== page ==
Love, God, and murder -- the Man in Black has had plenty to say about each over the course of his 45-year-career. The triumvirate is the focus of this three-disc set selected by Johnny Cash himself (each CD is also available separately); he also penned succinct liner notes for each volume. In many ways, Love, God, Murder
feels like a self-portrait of country's most imposing figure. Cash has always evinced an understanding of people living on society's fringes, at their wits' end, pushed to unspeakable, unholy deeds that destroy them as well as their victims. He also realizes the sad truth that some among us are no damn good under any circumstances. Which is where love and God enter the equation. Redemption provides the all-encompassing rubric for the songs on the three discs, and it happens to be the title of a song culled from Cash's 1994 American Recordings
for the God
On to the facts: 48 songs on three discs, a handful previously unreleased in the U.S., many acknowledged classics, and a few album tracks that qualify as hidden gems. In addition to Cash's liner notes, each volume contains additional reflections. While Bono's musings on God and Quentin Tarantino's take on Murder may not be groundbreaking, June Carter Cash's reminiscence on Love is revelatory. The explanation of how her relationship with Cash grew from a fever (or ring of fire, to be accurate) into an enduring flame is as finely wrought as one of the songs on her wonderful Press On album, one of 1999's best.
Following are reviews of each individual disc.
"I remember when I fell into June's 'Ring of Fire.' There was a lot of showing it as well as saying it. Never has there been a deeper love than my love for her. At times it was painful, but we shared the pain, so it was just half painful." --Johnny Cash, liner notes excerpt
As much as Cash has celebrated the joy and pain of pursuing, finding, and losing love, he's been forever perplexed by its power. This is the subtext that gives many of the songs on Love an edgy, restless ambience, as if what's here today might well be gone tomorrow if he doesn't watch himself. "I Walk the Line," from 1956, introduced a mindset that would be equally manifest in 1967's "I Tremble for You" (previously unreleased in the U.S.) and 1996's "The One Rose (That's Left in My Heart)." On the other hand, you can disregard the philosophical underpinnings and simply enjoy the feelings aroused by these stirring meditations: "Flesh and Blood," "Ring of Fire," the haunting, atmospheric "I Still Miss Someone," and a brisk foray into western swing on "I Feel Better All Over," an overlooked gem from 1960. Only a handful of artists have plumbed the complexities of love as effectively as Cash; fewer still have been big enough to admit to having no easy answers as to what it's all about.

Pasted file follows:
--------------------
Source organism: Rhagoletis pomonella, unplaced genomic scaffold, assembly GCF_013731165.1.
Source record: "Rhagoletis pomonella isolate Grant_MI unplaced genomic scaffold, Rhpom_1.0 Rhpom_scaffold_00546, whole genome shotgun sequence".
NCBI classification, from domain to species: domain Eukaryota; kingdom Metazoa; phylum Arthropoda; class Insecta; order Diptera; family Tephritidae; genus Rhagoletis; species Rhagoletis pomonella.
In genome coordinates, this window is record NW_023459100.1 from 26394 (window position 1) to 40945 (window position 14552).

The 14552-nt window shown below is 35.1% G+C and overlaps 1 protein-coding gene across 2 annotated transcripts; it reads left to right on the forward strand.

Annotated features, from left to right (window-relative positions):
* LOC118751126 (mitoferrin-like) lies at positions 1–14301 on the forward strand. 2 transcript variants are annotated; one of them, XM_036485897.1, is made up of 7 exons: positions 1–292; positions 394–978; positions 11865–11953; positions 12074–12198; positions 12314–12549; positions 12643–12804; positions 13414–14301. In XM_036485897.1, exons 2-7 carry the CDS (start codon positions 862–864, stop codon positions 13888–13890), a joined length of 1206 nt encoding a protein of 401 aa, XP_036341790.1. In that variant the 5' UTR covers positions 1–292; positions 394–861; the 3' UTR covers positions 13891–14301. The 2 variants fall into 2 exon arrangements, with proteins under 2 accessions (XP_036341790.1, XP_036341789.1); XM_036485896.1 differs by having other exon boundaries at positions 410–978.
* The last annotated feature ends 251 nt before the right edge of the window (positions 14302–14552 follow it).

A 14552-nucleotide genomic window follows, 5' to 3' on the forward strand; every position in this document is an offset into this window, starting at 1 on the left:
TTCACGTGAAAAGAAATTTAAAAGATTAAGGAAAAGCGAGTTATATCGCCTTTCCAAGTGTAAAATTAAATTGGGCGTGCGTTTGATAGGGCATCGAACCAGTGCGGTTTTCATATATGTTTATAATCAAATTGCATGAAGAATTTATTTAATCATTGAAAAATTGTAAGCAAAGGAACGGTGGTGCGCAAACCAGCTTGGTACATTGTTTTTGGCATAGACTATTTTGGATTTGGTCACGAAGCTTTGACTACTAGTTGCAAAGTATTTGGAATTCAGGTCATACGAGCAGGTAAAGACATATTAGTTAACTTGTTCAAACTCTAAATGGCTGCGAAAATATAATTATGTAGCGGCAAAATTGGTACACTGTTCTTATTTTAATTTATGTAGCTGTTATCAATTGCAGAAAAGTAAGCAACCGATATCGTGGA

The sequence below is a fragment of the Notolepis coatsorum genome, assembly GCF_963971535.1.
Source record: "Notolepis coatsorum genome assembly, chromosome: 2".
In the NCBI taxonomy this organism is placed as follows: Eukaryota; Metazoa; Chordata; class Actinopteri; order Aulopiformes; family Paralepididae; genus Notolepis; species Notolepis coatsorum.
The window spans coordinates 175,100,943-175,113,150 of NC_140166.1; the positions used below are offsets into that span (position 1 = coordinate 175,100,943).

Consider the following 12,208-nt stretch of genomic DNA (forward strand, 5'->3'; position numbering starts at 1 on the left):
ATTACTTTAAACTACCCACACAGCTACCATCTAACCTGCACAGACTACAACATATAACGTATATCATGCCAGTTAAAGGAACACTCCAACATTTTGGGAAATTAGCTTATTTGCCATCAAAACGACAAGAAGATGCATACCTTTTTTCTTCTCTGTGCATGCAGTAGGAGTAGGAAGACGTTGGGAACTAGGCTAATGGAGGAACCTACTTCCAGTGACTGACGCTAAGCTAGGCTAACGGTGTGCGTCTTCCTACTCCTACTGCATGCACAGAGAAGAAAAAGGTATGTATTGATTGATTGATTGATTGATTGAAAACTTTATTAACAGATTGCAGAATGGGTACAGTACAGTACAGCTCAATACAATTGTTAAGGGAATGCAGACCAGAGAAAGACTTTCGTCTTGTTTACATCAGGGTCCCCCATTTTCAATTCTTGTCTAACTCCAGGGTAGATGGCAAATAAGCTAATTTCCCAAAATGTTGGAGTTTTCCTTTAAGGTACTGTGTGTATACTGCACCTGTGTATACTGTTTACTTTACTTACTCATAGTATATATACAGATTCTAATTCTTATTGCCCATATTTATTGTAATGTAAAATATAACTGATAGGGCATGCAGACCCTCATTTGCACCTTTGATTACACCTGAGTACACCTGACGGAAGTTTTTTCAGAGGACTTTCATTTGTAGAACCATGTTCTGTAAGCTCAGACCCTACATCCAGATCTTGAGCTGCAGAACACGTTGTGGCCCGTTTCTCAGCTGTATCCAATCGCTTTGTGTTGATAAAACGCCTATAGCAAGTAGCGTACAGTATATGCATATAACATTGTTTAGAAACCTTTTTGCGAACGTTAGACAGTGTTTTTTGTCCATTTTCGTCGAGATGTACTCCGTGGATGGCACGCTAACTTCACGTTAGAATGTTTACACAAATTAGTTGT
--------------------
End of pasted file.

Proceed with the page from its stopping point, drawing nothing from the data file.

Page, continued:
"To me, God likes a southern accent and He tolerates country music and quite a bit of guitar. This record is a sampling from over the years, a carefully selected, but complicated mix of gospels, spirituals and songs of praise. At times, I'm a voice crying in the wilderness, but at times I'm right on the money and I know what I'm singing about. It's about sharing, praise, worship, wonder and wisdom. So, share in the joy here and maybe the rest will follow for all of us." --Johnny Cash, liner notes excerpt
What better way to describe the 16 songs on God? Cash and his Sun compadre Elvis have a singular way with sacred songs. Something deep and fundamentally revealing surfaces in the commitment they bring to their gospel performances, and in each artist's case, this segment of their canon ages most gracefully. Other than casting the Almighty as "The Greatest Cowboy of All" and metaphorically as "The Great Speckled Bird," Cash sings of a Divine Being that is more benevolent than avenging, although Hell, literally, is to be paid for dissing Him. These are the songs of a believer: "My God Is Real," "Why Me Lord," the obscure "Man in White" (a single recorded for the Ezra label in 1986), "Kneeling Drunkard's Plea," and the monumental "Were You There (When They Crucified My Lord)," once the soul-stirring centerpiece of Cash's live show. You may not subscribe to his religion, but the moral certitude and unwavering faith Cash exudes in his approach to this material is accessible to skeptics and converts alike. Powerful, powerful stuff.
"Here is my personal selection of my recordings of songs of robbers, liars and murderers. These songs are just for listening and singing. Don't go out and do it." --Johnny Cash, liner notes excerpt
Not as brutal as its title suggests, Murder finds room for, well, tenderness in its song selection, making this disc the most surprising in the triptych. Familiar fare dots the collection, such as the 1955 original Sun recording of "Folsom Prison Blues," the 1964 studio version of "The Long Black Veil," and the cautionary western tale from 1958, "Don't Take Your Guns to Town." These tracks are buttressed by lesser-known gems. From 1964 comes Johnny and June Carter Cash's delicate duet on Johnny Horton's "When It's Springtime in Alaska." Johnny's stark 1983 reading of Bruce Springsteen's "Highway Patrolman" reminds us that Cash was the first country artist to pick up on the Boss, continuing a track record he established in the early '60s when he introduced country fans to Dylan. For those who got a kick out of the gleeful brutality of Cash's American Recordings version of "Delia's Gone," this set includes the 1961 original, previously unreleased in the States. Murder is good for what ails you.